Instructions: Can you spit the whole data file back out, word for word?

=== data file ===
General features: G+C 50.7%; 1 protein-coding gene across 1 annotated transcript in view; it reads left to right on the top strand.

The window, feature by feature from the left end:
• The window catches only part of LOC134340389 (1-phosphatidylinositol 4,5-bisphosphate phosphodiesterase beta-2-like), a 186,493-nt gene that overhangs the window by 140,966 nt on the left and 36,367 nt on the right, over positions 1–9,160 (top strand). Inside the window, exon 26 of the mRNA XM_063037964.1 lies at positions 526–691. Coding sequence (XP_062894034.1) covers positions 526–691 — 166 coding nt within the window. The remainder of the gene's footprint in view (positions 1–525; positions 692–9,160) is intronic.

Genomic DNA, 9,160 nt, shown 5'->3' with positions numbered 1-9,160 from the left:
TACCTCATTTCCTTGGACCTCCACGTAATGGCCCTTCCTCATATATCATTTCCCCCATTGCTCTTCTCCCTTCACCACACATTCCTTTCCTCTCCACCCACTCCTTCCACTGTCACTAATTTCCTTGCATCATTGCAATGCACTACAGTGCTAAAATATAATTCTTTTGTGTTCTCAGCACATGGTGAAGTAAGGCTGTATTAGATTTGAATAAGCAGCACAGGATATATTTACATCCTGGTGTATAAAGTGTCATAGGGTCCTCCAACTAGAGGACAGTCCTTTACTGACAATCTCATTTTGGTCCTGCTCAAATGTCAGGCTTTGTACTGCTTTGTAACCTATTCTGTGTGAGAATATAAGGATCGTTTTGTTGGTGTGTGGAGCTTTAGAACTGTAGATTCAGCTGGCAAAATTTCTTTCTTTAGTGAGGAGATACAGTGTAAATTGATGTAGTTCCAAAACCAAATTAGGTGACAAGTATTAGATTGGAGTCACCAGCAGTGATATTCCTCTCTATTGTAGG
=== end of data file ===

General features: G+C 50.7%; 1 protein-coding gene across 1 annotated transcript in view; it reads left to right on the top strand.

The window, feature by feature from the left end:
• The window catches only part of LOC134340389 (1-phosphatidylinositol 4,5-bisphosphate phosphodiesterase beta-2-like), a 186,493-nt gene that overhangs the window by 140,966 nt on the left and 36,367 nt on the right, over positions 1–9,160 (top strand). Inside the window, exon 26 of the mRNA XM_063037964.1 lies at positions 526–691. Coding sequence (XP_062894034.1) covers positions 526–691 — 166 coding nt within the window. The remainder of the gene's footprint in view (positions 1–525; positions 692–9,160) is intronic.

Genomic DNA, 9,160 nt, shown 5'->3' with positions numbered 1-9,160 from the left:
TACCTCATTTCCTTGGACCTCCACGTAATGGCCCTTCCTCATATATCATTTCCCCCATTGCTCTTCTCCCTTCACCACACATTCCTTTCCTCTCCACCCACTCCTTCCACTGTCACTAATTTCCTTGCATCATTGCAATGCACTACAGTGCTAAAATATAATTCTTTTGTGTTCTCAGCACATGGTGAAGTAAGGCTGTATTAGATTTGAATAAGCAGCACAGGATATATTTACATCCTGGTGTATAAAGTGTCATAGGGTCCTCCAACTAGAGGACAGTCCTTTACTGACAATCTCATTTTGGTCCTGCTCAAATGTCAGGCTTTGTACTGCTTTGTAACCTATTCTGTGTGAGAATATAAGGATCGTTTTGTTGGTGTGTGGAGCTTTAGAACTGTAGATTCAGCTGGCAAAATTTCTTTCTTTAGTGAGGAGATACAGTGTAAATTGATGTAGTTCCAAAACCAAATTAGGTGACAAGTATTAGATTGGAGTCACCAGCAGTGATATTCCTCTCTATTGTAGG